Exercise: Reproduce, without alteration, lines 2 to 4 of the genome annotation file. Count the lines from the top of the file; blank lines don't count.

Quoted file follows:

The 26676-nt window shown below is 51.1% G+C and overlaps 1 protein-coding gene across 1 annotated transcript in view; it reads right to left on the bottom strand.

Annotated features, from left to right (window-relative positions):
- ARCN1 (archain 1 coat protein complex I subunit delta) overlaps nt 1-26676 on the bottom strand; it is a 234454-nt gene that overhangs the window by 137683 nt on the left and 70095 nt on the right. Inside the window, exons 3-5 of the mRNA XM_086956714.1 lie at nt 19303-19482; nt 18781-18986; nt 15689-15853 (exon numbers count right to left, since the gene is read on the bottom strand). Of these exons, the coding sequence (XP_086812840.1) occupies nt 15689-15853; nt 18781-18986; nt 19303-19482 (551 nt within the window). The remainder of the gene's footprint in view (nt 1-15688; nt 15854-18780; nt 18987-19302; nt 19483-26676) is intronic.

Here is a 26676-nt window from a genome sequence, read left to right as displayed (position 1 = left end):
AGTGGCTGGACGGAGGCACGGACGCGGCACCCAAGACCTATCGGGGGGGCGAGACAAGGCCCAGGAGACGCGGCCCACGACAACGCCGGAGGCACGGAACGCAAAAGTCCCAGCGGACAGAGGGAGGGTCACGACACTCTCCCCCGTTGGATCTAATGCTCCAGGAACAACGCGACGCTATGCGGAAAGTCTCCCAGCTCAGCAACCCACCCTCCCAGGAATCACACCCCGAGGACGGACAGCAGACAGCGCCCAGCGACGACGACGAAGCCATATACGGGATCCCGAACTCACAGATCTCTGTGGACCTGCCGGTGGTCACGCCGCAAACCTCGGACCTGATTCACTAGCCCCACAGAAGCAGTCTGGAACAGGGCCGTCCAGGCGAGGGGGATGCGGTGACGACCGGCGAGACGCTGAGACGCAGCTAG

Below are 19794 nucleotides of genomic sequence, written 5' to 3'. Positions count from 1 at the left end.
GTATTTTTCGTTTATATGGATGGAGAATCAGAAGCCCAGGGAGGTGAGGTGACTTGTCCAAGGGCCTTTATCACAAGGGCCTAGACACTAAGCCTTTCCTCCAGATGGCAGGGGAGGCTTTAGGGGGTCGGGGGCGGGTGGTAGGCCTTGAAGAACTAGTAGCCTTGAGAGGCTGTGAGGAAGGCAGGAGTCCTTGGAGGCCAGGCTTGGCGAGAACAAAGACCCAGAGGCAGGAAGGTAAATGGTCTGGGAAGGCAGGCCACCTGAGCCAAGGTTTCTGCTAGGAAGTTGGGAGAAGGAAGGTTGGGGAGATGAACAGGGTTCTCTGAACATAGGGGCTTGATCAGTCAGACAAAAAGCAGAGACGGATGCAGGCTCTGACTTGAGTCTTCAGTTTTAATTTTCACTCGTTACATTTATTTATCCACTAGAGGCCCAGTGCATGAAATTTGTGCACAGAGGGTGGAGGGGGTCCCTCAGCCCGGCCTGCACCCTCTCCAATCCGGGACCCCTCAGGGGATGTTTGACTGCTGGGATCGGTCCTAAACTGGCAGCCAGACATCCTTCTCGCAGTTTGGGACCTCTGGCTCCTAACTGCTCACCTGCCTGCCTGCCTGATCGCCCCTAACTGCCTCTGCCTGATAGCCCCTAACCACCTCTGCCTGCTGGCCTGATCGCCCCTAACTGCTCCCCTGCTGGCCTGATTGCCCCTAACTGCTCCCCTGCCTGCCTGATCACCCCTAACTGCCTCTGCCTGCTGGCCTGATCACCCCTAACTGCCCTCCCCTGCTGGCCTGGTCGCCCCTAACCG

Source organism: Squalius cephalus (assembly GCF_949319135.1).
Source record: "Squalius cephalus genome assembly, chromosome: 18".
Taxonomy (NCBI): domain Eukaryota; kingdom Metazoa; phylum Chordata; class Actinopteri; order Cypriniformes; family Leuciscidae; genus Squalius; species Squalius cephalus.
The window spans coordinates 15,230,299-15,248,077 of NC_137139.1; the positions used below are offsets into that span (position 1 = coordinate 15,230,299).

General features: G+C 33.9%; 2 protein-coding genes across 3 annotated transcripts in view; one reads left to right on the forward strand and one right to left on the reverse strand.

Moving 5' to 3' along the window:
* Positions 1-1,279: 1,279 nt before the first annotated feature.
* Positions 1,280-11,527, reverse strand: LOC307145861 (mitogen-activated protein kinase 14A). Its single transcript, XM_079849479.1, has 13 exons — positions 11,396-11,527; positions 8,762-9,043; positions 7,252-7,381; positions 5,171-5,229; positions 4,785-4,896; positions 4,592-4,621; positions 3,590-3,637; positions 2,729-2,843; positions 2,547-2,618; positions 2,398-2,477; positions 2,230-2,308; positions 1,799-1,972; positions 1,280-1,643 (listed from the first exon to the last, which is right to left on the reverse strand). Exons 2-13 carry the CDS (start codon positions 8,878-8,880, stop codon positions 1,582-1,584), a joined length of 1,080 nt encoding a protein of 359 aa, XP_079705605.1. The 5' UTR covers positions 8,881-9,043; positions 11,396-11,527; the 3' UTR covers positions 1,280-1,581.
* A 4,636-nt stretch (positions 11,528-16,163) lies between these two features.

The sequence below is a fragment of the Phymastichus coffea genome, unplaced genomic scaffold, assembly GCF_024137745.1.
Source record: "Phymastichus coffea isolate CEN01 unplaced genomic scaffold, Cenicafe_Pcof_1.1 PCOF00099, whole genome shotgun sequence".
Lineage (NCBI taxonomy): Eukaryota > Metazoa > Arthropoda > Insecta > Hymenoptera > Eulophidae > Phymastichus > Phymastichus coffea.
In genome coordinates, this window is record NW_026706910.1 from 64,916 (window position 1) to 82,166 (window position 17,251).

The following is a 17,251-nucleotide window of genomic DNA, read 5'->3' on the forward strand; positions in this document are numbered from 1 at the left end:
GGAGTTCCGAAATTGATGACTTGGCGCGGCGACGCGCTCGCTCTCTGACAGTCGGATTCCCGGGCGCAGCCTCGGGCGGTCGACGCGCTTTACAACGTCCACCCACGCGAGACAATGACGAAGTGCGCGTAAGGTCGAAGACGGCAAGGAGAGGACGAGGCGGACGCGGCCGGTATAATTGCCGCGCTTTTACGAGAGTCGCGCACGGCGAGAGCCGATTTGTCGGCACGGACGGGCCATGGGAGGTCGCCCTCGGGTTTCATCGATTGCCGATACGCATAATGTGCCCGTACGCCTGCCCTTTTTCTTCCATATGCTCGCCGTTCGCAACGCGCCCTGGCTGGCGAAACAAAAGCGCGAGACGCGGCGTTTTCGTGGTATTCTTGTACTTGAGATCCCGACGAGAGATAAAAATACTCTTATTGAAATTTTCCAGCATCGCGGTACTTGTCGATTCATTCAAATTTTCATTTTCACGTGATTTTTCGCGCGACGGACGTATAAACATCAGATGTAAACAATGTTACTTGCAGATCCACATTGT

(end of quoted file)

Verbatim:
Annotated features, from left to right (window-relative positions):
- ARCN1 (archain 1 coat protein complex I subunit delta) overlaps nt 1-26676 on the bottom strand; it is a 234454-nt gene that overhangs the window by 137683 nt on the left and 70095 nt on the right. Inside the window, exons 3-5 of the mRNA XM_086956714.1 lie at nt 19303-19482; nt 18781-18986; nt 15689-15853 (exon numbers count right to left, since the gene is read on the bottom strand). Of these exons, the coding sequence (XP_086812840.1) occupies nt 15689-15853; nt 18781-18986; nt 19303-19482 (551 nt within the window). The remainder of the gene's footprint in view (nt 1-15688; nt 15854-18780; nt 18987-19302; nt 19483-26676) is intronic.

Here is a 26676-nt window from a genome sequence, read left to right as displayed (position 1 = left end):